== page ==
I mentioned “breaking changes” above. You may ask: how do TYPO3 developers keep the core state of the art by introducing new techniques and libraries while avoiding breaking changes when someone updates from one version to the next?
The TYPO3 core offers many modern APIs which enable extension developers to access, manipulate, and extend the core system’s basic functionality. If these interfaces changed from one version to the next, extensions would break too, and the entire system could fall apart. This would be a disaster for an enterprise content management system!
Here’s where TYPO3’s deprecation policy comes into play. By strictly following this policy, we define exactly what can change and when. As a result, core and extension developers understand what can change, and integrators know what to expect when we release a new TYPO3 version.
There are only a few exceptions when core developers are allowed to ignore this policy:
- Security issues
- Dependency updates
- Managed migrations
- Faulty system behavior
Let’s have a closer look at each of these exceptions.
The first exception is security issues. We take security very seriously, and vulnerabilities need to be fixed, no matter what. No compromise. If a security fix could be breaking change, we clearly and unambiguously communicate this in the security bulletin and release notes.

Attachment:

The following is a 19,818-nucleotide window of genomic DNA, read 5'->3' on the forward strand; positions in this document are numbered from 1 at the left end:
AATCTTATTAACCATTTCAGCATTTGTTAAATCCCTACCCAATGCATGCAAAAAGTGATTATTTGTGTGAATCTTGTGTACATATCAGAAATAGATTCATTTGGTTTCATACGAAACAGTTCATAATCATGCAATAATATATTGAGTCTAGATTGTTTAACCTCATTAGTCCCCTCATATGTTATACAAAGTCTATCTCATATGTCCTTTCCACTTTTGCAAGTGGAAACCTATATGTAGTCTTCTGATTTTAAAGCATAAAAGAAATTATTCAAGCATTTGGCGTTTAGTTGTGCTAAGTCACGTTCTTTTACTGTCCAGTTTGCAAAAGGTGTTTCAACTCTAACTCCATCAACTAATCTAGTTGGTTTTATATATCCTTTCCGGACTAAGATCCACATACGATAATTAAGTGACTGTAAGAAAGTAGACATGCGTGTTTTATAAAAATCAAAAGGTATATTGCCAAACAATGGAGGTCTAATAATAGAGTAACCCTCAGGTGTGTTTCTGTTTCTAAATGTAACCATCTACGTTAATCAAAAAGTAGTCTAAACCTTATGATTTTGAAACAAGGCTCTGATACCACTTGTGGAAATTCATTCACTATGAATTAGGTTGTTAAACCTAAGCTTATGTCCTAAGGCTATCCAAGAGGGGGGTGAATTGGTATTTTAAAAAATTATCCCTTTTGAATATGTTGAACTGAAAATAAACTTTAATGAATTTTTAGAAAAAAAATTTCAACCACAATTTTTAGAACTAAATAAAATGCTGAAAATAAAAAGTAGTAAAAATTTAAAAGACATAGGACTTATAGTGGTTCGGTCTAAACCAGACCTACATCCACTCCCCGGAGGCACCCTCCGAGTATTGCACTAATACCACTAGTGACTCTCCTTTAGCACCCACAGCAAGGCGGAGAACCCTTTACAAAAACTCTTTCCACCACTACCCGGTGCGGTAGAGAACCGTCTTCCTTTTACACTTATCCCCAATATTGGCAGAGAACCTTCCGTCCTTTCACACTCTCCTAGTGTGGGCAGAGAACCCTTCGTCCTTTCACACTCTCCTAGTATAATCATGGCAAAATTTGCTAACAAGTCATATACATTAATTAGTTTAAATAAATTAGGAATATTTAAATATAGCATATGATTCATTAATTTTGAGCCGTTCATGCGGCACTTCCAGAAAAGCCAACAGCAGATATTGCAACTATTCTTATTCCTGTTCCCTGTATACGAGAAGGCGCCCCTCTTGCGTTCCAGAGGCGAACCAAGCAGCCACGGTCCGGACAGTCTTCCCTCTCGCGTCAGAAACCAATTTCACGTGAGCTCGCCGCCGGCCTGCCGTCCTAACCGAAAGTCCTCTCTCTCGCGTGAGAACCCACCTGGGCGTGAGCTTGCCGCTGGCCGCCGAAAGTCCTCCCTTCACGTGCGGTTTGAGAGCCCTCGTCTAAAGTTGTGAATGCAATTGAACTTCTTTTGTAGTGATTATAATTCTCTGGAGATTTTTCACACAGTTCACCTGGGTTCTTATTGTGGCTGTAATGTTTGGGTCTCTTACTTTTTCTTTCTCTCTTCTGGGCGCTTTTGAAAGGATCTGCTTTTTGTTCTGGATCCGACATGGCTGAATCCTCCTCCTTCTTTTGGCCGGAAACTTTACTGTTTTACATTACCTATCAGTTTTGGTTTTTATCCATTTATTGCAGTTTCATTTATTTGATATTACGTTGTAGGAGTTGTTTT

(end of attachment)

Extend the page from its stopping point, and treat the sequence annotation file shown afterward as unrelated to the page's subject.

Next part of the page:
Another exception is a dependency update. This applies when one of the libraries used by the TYPO3 core needs to be updated. To keep a system stable and secure, we have to update all TYPO3 core components, including libraries maintained by third-party developers and vendors. If developers stop supporting an outdated version of their library, they force us to update the library used by the TYPO3 core to a maintained version. We call this process a dependency update.
A managed migration occurs when the Upgrade Wizard handles a breaking change between two sprint releases. Typical examples are a new TCA setting or a new database field. Although these updates might cause breaking changes, TYPO3’s Upgrade Wizard takes care of a smooth and faultless migration.
One more special case should be mentioned in this context, although it occurs very rarely. If a feature is or becomes faulty and does not work as it’s meant to, it may be fixed or adjusted. Depending on each use case and our interpretation of the feature’s previous behavior, some users might experience a breaking change. In these cases, we carefully assess the fix/adjustment impact and weigh the pros and cons.